Empowering female headed farmer families

The project successfully equipped 69 female and 31 male headed small-scale farmer families, the knowledge and the tools to diversify their incomes, achieve independence and thrive economically. A 5-acre demonstration plot and training farm with a tree nursery was set-up showcasing agroforestry techniques (combining fast growing fodder and firewood trees, fruit trees with crops and or domestic animals). Each farmer received a bicycle and was trained on its basic maintenance and repair. A bicycle powered water pump was designed, produced and distributed to farmers who had received a bicycle. Certain farmers, however, requested a rainwater harvesting system instead of the pump. Farmers were educated, trained and assisted in the shift from subsistence farming to agroforestry but also on and on how to adapt to climate change thanks to climate mitigation agricultural techniques. 5,643 trees were planted (39% fruit and food trees and 61% fertilizer and fodder trees) of which 1,100 at the demonstration farm, 2,793 with smallholder farmers and the remaining trees at schools and health centers. A total area of 28.7 acres of agroforestry gardens were created.

Cycling out of Poverty Foundation Uganda (CooP-Uganda) is a Ugandan charity, registered in 2010. It aims to improve the livelihoods of Ugandan families by making bicycles and other mobility aids accessible and available for everyone in Uganda.



farmer families


Environment / Community Development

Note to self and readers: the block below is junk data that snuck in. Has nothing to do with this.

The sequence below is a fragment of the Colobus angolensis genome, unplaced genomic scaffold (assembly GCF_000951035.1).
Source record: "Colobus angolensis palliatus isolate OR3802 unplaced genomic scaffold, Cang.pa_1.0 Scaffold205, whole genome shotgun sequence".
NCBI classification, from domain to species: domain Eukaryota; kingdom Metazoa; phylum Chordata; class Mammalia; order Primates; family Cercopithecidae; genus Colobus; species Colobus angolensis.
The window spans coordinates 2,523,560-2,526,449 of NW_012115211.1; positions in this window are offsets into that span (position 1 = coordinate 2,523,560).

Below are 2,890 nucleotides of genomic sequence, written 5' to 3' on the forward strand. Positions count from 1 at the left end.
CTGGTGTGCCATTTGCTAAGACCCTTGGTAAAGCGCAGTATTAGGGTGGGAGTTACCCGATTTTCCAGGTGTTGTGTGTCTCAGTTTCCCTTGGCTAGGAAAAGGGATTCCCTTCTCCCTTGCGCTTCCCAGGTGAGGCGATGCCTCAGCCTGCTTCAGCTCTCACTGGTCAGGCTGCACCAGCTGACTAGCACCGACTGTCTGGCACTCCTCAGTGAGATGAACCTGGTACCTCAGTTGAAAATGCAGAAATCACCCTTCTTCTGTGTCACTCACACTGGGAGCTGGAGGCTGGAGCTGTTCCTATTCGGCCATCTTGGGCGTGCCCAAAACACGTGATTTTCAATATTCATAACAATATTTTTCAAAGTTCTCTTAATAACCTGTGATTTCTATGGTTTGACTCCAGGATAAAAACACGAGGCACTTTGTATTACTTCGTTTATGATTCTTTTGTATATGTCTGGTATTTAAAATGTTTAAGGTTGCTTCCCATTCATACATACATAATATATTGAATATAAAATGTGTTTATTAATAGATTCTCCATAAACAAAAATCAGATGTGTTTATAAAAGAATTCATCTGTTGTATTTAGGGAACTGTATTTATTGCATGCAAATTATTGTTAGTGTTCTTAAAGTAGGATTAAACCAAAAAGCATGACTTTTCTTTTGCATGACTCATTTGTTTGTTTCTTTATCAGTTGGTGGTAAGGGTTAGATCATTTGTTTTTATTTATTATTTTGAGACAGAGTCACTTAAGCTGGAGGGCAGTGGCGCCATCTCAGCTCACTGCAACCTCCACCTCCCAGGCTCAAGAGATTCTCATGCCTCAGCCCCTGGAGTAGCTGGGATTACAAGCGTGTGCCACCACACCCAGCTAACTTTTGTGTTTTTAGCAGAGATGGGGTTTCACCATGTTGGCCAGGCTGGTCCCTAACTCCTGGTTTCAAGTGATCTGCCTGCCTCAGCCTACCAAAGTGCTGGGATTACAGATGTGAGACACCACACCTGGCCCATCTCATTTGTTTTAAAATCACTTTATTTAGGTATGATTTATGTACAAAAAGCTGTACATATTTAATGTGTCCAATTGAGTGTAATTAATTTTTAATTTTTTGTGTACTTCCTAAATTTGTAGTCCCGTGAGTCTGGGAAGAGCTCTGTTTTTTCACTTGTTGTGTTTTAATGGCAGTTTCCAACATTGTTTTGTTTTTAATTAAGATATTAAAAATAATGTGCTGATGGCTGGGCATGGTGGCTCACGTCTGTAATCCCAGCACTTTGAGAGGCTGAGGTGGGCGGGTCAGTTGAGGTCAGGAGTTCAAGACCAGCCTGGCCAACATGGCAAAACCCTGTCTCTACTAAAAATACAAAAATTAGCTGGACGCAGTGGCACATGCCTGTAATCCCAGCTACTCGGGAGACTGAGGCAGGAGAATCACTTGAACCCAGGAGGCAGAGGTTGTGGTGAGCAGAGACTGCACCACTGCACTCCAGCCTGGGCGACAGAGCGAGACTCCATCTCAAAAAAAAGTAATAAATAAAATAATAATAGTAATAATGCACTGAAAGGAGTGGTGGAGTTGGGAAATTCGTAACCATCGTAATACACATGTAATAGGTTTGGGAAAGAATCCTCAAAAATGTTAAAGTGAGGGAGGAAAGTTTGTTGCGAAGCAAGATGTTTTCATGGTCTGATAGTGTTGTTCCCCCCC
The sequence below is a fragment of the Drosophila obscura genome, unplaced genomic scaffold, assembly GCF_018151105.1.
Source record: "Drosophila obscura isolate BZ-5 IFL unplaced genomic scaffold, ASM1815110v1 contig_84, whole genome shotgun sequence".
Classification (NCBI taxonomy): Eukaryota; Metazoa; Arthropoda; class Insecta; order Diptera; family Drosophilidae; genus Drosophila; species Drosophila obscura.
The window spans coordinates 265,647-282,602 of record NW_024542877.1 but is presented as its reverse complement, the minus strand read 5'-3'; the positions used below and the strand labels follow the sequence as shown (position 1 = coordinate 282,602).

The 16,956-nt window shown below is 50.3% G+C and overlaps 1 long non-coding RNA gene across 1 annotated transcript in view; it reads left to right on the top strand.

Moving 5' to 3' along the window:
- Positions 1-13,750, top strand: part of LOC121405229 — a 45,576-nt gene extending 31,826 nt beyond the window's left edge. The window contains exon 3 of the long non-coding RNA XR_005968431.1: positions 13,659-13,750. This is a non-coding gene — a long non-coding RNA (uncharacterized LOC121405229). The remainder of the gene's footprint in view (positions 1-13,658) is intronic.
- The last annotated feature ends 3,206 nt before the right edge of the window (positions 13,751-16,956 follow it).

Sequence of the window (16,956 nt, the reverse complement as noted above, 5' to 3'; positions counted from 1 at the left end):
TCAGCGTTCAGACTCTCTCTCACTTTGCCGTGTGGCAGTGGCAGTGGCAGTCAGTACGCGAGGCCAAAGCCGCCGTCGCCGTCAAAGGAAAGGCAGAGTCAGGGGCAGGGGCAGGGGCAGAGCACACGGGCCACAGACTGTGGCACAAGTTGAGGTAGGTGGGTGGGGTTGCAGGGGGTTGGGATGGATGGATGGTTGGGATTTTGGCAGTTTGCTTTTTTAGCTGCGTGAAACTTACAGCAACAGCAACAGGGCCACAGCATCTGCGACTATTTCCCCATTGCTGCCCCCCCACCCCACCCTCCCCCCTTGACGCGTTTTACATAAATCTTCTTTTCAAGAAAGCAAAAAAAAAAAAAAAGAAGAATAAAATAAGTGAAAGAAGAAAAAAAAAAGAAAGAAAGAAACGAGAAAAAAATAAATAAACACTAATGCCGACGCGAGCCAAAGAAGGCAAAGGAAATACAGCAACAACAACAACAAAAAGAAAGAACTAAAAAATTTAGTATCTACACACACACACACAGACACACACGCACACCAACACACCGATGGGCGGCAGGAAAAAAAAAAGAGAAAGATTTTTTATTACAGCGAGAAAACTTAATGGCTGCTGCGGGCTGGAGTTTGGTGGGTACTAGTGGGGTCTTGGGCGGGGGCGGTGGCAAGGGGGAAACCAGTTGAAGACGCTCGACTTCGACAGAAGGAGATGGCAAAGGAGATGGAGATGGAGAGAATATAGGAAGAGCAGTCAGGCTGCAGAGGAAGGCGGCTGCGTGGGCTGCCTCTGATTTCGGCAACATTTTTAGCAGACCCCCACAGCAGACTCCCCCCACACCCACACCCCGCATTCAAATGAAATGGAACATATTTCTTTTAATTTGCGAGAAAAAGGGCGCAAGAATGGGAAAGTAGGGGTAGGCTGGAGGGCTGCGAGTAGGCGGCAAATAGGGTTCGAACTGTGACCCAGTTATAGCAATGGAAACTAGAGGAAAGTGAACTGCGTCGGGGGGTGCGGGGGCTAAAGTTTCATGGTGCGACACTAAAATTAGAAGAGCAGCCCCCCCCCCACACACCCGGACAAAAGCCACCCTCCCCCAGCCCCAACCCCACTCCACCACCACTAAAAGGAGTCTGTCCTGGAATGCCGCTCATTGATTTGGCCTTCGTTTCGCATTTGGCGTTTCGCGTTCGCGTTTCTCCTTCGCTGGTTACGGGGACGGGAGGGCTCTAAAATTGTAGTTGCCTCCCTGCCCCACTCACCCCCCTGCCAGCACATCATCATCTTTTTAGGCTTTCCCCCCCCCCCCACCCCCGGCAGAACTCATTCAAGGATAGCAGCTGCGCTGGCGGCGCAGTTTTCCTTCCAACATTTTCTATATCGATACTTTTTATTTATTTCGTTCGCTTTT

September 2019 - November 2022



With whom

Cycling out of Poverty - Uganda




42.9 million (2017)

Per Capita Income
USD 600/year (2017)

Poverty rate *
21% (2016)

Literacy rate
70% (2016)

Human Development Index
162nd out of 189 countries (2018)

Uganda’s economy has continued to post strong growth, by many developing country standards. It nevertheless remains a very poor country and far from the middle-income status it aspires to. Although the poverty rate has greatly declined from 39% in 2002 to 19% in 2012, the strong population growth has meant that the absolute number of poor people has remained the same. One in three children has no food to eat during the school day and 27% of children under five are stunted. Agriculture accounts for 25% of the country’s GDP and employs 77% of the adult population. However, the productivity of smallholder farmers remains low due to lack of access to services such as credit and insurance and reliance on traditional farming methods.

Sources: World Food Program, UNICEF, World Bank, 2016 Human Development Report, Human Development Indices and Indicators (2018 Statistical Update)

*The percentage of the population living below the national poverty line.